IT is likely to become normal to have a handful of pupils sent home after testing positive for coronavirus according, to a West London council’s education head.
Jan Parnell confirmed that one Year 10 child and three primary school pupils have recently tested positive at Hammersmith and Fulham schools.
It means their bubbles - or small groups of pupils - have to stay home in quarantine.
And she said: “We’ve had just a number of single outbreaks. There’s a single individual who’s tested positive. This has happened in one of our secondary schools in the last week, one single Year 10, and we’ve also had now three primaries with one single primary child testing positive.
“This is going to be something that’s happening on a daily, if not a weekly basis and our schools have been absolutely amazing in working with us in trying to contain this.”
She told the council's children's policy and accountability committee (Tues Sept 22): “We want to keep all of our schools open and working in bubbles. These are individual cases and we are taking precautions."
All schools are now open in Hammersmith and Fulham, after one school - Cambridge Road - opened partially to create more space which was provided by its neighbour Phoenix Academy.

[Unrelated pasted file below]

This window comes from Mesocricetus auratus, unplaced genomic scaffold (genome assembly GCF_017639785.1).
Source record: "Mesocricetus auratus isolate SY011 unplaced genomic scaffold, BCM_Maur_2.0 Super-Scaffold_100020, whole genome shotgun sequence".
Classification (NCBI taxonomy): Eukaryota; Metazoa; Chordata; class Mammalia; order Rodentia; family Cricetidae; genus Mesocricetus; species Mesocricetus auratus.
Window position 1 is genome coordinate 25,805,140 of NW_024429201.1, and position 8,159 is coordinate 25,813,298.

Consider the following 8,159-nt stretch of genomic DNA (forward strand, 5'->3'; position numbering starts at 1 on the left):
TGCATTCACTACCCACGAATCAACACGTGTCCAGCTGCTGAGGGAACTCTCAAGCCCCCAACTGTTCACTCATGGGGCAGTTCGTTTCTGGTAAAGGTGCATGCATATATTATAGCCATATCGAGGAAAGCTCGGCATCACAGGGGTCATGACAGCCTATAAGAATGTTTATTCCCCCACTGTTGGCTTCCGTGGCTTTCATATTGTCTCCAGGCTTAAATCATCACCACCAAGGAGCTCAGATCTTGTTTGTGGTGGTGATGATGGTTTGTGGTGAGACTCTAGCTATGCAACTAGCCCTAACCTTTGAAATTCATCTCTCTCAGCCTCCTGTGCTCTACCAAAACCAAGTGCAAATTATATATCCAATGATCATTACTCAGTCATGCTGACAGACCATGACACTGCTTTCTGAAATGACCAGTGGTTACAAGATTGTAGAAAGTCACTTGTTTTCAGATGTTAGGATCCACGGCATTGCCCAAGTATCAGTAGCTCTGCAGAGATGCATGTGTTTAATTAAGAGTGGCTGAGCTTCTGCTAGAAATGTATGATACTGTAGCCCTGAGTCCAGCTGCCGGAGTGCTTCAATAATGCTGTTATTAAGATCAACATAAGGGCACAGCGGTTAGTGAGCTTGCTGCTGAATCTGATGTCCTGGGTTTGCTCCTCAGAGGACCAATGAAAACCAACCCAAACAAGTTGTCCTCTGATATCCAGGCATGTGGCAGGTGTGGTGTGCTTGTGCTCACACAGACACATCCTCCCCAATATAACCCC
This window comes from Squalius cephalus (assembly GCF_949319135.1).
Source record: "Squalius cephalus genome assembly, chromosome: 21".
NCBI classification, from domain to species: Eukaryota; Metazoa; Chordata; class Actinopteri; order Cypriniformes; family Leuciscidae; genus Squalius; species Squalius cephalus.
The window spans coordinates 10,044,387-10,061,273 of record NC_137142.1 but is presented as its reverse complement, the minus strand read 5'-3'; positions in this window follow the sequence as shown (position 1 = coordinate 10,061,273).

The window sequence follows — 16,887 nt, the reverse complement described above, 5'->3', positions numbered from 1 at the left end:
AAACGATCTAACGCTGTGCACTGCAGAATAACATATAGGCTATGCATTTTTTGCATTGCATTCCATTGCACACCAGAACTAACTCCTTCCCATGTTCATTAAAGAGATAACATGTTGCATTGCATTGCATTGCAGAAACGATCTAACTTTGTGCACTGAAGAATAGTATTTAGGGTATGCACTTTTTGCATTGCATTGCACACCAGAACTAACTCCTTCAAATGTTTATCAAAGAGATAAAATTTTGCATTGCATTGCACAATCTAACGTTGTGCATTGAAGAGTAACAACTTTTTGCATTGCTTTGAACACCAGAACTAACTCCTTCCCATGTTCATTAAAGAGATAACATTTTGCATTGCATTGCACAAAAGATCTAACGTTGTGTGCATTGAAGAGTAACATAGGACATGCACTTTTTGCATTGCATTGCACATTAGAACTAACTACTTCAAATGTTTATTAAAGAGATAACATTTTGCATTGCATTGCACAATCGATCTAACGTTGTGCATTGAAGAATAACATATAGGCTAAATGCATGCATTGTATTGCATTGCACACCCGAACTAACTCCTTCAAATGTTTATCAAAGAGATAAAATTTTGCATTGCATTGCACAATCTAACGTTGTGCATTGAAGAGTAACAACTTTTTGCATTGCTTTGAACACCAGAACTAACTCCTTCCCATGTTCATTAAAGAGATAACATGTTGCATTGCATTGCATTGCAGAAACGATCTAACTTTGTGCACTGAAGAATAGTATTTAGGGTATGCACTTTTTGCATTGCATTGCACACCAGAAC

She said head teachers were sent 292 government guidance documents since the pandemic started in March and the council helped them interpret the guidance.
And five primary schools - Avonmore, Normand Croft, St Mary’s, Addison and Melcombe - participated in Public Health England’s KIDS testing project.
The pupils and staff had swab and antibody tests at the beginning and end of the summer term with another test due in October. They all had negative results so far.
The council’s director of public health, Dr Nicola Lang, explained the schools were recruited quickly and picked because they have high numbers of BAME students to help scientists understand the virus better.
Overall 138 schools in England are involved in the study and 89 are getting weekly swab tests.
“We contributed to the national evidence which contributed to the thinking of the chief medical officer - schools were low risk settings,” Ms Parnell explained.
Nationally there were 67 individual cases with 30 outbreaks, or two or more cases, and the majority were transmissions by staff.
Pupils at the Hammersmith and Fulham schools tested negative and Dr Lang said: “We think children are less infectious under 10, it played a part in getting children back to school.”
And she said outbreaks of cases at schools “reflect what happens in the community”.
Secondary schools in the borough are now being recruited to help with the research.
Ms Parnell also explained the council has its own “recovery curriculum” to help children get back into reading, using a blend of lessons in person and digitally where necessary, and emotional support for children hit hard by the pandemic.
This followed “phenomenal” summer holiday activities in parks across the borough for 3,000 children and young people. They involved youth football and eco clubs and outdoor reading from children’s favourite books.
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